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n. an excuse used by a person accused or suspected of crime. In the original Latin it means "in another place" which has to be the ultimate alibi.
alibinoun corroborative excuse, declaration, defense, defensive evidence, defensive plea, exculpatory excuse, explanation, justifiable excuse, justification, justificaaory excuse, plausible excuse, plea in being elsewhere, proof of absence, verifiable excuse, verificative excuse
Associated concepts: affirmative defense, notice of intention to introduce alibi defense, traverse of indictment
See also: compurgation, excuse, pretext
alibi‘elsewhere’, the defence in a criminal trial in the UK (and, indeed, the USA) that the accused was somewhere else at the time the alleged crime was committed. In both England and Scotland, the defence must give the prosecution notice of such a defence.
ALIBI, in evidence. This is a Latin word which signifies, elsewhere.
2. When a person, charged with a crime, proves (se eadem die fuisse alibi,) that he was, at the time alleged, in a different place from that in which it was committed, he is said to prove an alibi, the effect of which is to lay a foundation for the necessary inference, that he could not have committed it. See Bract. fo. 140, lib. 3, cap. 20, De Corona.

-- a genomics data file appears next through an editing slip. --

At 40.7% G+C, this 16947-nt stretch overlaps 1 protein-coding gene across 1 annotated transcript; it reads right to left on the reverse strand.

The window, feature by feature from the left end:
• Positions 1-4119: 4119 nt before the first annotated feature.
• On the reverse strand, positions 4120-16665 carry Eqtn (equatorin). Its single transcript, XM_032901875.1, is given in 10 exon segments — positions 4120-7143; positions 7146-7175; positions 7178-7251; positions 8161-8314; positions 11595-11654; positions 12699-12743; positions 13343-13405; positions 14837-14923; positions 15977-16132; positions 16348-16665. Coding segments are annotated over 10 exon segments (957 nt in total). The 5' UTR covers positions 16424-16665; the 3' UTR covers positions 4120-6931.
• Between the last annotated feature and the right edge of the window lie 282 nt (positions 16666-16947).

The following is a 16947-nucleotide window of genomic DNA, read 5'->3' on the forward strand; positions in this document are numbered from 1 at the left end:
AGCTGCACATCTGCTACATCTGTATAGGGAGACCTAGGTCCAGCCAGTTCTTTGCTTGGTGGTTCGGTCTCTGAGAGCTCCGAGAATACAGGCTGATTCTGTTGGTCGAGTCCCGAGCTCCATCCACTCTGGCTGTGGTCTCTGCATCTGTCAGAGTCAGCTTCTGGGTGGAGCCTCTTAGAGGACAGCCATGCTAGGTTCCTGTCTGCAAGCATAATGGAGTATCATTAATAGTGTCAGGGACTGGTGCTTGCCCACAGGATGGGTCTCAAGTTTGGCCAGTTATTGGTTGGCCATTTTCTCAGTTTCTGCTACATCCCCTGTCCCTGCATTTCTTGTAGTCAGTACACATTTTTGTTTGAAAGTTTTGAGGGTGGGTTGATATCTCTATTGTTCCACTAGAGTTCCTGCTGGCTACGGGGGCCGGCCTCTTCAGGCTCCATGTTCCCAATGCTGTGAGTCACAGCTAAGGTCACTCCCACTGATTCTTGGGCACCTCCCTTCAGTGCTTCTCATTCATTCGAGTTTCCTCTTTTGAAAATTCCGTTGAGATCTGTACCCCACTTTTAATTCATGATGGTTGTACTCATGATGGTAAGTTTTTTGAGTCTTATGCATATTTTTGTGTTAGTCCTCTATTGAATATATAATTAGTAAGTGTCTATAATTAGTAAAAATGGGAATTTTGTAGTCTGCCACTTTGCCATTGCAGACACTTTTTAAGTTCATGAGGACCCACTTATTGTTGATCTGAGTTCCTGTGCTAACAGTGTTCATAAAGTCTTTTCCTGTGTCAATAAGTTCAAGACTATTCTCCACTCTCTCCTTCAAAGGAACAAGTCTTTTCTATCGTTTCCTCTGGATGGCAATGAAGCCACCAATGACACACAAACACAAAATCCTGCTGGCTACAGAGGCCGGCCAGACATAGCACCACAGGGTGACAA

3. This proof is usually made out by the testimony of witnesses, but it is presumed it might be made out by writings; as if the party could prove by a record properly authenticated, that on the day or at the time in question, he was in another place.
4. It must be admitted that mere alibi evidence lies under a great and general prejudice, and ought to be heard with uncommon caution; but if it appear, to be founded in truth, it is the best negative evidence that can be offered; it is really positive evidence, which in the nature of things necessarily implies a negative; and in many cases it is the only evidence which an innocent man can offer.